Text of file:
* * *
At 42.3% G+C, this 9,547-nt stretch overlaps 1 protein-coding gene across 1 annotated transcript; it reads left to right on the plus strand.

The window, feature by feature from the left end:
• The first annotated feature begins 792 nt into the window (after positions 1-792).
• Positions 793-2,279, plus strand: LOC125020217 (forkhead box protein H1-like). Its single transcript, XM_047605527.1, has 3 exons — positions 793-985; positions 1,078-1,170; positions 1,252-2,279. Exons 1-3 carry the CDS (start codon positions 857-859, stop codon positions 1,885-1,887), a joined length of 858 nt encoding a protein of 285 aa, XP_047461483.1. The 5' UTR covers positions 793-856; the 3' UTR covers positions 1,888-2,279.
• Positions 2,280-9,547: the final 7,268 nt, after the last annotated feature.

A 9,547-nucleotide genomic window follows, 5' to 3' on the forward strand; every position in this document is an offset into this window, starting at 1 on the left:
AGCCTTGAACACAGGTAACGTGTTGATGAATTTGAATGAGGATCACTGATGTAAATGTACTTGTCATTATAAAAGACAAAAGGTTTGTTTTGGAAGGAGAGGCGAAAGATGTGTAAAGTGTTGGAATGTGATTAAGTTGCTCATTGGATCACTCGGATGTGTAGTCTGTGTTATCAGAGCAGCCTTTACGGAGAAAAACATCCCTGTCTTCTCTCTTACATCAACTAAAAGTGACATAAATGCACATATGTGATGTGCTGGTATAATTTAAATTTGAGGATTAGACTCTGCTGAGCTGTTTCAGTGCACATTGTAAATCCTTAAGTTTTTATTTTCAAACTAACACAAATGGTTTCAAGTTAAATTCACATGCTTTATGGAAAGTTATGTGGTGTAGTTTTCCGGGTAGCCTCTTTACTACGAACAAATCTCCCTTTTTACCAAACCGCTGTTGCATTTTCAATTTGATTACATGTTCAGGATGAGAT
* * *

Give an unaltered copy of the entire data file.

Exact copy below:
At 42.3% G+C, this 9,547-nt stretch overlaps 1 protein-coding gene across 1 annotated transcript; it reads left to right on the plus strand.

The window, feature by feature from the left end:
• The first annotated feature begins 792 nt into the window (after positions 1-792).
• Positions 793-2,279, plus strand: LOC125020217 (forkhead box protein H1-like). Its single transcript, XM_047605527.1, has 3 exons — positions 793-985; positions 1,078-1,170; positions 1,252-2,279. Exons 1-3 carry the CDS (start codon positions 857-859, stop codon positions 1,885-1,887), a joined length of 858 nt encoding a protein of 285 aa, XP_047461483.1. The 5' UTR covers positions 793-856; the 3' UTR covers positions 1,888-2,279.
• Positions 2,280-9,547: the final 7,268 nt, after the last annotated feature.

A 9,547-nucleotide genomic window follows, 5' to 3' on the forward strand; every position in this document is an offset into this window, starting at 1 on the left:
AGCCTTGAACACAGGTAACGTGTTGATGAATTTGAATGAGGATCACTGATGTAAATGTACTTGTCATTATAAAAGACAAAAGGTTTGTTTTGGAAGGAGAGGCGAAAGATGTGTAAAGTGTTGGAATGTGATTAAGTTGCTCATTGGATCACTCGGATGTGTAGTCTGTGTTATCAGAGCAGCCTTTACGGAGAAAAACATCCCTGTCTTCTCTCTTACATCAACTAAAAGTGACATAAATGCACATATGTGATGTGCTGGTATAATTTAAATTTGAGGATTAGACTCTGCTGAGCTGTTTCAGTGCACATTGTAAATCCTTAAGTTTTTATTTTCAAACTAACACAAATGGTTTCAAGTTAAATTCACATGCTTTATGGAAAGTTATGTGGTGTAGTTTTCCGGGTAGCCTCTTTACTACGAACAAATCTCCCTTTTTACCAAACCGCTGTTGCATTTTCAATTTGATTACATGTTCAGGATGAGAT